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Corporate marginal tax rate, tax loss carryforwards and investment functions: empirical analysis using a large German panel data set

  • Ramb, Fred
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    This study is the first empirical analysis to investigate the relationship between the investment behaviour of firms resident in Germany and the empirically determined marginal tax rates developed by John R. Graham. It is based on the Bundesbank's corporate balance sheet statistics for the period 1971-2002. In an autoregressive distributed lag model, the marginal tax rate is shown to be significant, with an elasticity of between 0.1 and 0.2. An error correction model does not produce any plausible results for the marginal tax rate. Graham's marginal tax rates are a complement to the methods typically used to determine the effective marginal tax rates and effective average tax rates.

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    File URL: http://econstor.eu/bitstream/10419/19698/1/200721dkp.pdf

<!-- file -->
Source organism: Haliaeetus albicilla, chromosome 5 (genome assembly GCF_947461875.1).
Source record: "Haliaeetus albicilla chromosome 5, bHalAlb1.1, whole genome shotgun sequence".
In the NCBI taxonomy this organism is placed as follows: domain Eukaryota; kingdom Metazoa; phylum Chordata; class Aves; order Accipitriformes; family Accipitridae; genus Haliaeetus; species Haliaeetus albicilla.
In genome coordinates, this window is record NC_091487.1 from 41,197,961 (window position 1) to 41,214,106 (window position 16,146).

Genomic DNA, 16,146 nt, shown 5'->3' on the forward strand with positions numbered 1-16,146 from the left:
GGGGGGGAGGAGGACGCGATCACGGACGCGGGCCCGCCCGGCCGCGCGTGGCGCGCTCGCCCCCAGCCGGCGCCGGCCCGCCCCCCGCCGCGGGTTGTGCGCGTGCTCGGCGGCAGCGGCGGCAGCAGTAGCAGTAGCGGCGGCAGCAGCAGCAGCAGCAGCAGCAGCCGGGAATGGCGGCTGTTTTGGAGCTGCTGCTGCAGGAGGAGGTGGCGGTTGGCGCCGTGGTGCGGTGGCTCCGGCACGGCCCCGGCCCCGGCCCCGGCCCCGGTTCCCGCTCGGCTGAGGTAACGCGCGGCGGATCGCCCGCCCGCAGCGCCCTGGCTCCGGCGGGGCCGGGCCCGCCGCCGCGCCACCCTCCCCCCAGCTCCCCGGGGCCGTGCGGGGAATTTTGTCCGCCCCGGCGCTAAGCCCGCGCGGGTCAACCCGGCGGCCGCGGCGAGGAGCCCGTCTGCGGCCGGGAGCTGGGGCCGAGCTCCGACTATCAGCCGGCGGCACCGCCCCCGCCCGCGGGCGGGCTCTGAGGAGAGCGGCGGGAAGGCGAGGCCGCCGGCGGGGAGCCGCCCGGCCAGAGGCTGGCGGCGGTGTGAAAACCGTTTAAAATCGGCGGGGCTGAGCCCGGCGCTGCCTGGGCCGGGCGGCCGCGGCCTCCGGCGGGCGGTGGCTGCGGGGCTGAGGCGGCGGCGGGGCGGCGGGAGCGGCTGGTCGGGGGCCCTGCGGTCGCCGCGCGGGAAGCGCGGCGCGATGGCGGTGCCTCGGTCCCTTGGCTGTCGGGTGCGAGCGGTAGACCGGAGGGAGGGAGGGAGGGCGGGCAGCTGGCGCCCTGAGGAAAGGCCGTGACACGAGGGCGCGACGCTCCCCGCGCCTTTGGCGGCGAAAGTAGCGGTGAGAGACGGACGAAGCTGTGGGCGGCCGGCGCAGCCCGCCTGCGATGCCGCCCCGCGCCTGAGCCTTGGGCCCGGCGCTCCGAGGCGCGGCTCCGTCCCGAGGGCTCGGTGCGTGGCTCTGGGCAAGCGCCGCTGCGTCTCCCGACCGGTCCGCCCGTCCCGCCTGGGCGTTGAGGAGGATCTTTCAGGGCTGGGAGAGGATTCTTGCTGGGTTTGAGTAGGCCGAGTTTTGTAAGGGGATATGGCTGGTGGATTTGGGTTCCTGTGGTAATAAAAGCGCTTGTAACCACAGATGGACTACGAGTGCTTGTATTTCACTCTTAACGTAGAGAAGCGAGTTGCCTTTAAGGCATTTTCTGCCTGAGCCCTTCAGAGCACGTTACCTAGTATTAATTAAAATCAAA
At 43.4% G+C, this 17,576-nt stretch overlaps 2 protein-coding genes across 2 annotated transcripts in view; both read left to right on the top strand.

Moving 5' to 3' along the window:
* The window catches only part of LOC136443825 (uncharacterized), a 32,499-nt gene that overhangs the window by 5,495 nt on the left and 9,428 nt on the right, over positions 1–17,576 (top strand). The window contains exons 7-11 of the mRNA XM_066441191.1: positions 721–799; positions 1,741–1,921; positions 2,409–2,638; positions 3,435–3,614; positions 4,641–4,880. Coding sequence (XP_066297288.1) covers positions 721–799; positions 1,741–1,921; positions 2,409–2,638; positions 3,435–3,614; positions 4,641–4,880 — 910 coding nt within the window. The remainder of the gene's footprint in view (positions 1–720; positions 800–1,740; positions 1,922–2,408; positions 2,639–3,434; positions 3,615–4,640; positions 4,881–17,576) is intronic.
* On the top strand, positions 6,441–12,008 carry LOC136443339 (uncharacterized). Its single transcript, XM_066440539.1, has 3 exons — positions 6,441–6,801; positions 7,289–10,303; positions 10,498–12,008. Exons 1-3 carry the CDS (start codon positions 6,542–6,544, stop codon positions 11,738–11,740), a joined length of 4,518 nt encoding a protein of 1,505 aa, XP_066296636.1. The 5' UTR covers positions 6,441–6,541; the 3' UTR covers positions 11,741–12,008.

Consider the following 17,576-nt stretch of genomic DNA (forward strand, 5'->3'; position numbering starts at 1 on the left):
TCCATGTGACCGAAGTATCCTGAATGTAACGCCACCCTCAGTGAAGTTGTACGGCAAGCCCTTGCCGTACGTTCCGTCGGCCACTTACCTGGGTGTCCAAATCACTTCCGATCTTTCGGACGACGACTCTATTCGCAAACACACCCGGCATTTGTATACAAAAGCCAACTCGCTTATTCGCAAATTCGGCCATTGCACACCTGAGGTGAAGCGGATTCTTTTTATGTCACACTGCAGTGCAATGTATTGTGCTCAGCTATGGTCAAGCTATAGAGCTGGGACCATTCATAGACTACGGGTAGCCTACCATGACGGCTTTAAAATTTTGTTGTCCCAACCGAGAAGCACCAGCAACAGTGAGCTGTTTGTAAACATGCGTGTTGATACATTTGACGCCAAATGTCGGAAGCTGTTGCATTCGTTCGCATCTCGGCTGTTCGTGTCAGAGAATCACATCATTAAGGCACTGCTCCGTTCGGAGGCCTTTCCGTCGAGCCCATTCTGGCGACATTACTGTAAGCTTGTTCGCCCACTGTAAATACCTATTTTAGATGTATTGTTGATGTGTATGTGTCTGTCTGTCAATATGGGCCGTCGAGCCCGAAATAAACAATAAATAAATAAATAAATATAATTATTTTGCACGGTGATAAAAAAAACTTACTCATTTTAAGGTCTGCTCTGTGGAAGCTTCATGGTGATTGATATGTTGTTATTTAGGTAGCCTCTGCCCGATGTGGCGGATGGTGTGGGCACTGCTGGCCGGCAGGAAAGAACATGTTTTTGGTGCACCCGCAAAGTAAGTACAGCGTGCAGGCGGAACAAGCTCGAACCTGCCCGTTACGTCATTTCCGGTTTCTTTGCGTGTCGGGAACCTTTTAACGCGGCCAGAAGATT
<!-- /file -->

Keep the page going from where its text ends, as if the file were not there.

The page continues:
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    Paper provided by Deutsche Bundesbank, Research Centre in its series Discussion Paper Series 1: Economic Studies with number 2007,21.

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    Date of creation: 2007
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    Handle: RePEc:zbw:bubdp1:6142
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    1. Michael P. Devereux & Rachel Griffith & Alexander Klemm, 2002. "Corporate income tax reforms and international tax competition," Economic Policy, CEPR;CES;MSH, vol. 17(35), pages 449-495, October.
    2. M. Hashem Pesaran & Davide Pettenuzzo & Allan Timmermann, 2006. "Learning, structural instability and present value calculations," Computing in Economics and Finance 2006 529, Society for Computational Economics.
    3. Devereux, Michael P. & Griffith, Rachel, 2002. "Evaluating Tax Policy for Location Decisions," CEPR Discussion Papers 3247, C.E.P.R. Discussion Papers.
    4. repec:rus:hseeco:318682 is not listed on IDEAS
    5. Taylor, Mark P. & Schmidt, Markus & Reitz, Stefan, 2007. "End-user order flow and exchange rate dynamics," Discussion Paper Series 1: Economic Studies 2007,05, Deutsche Bundesbank, Research Centre.
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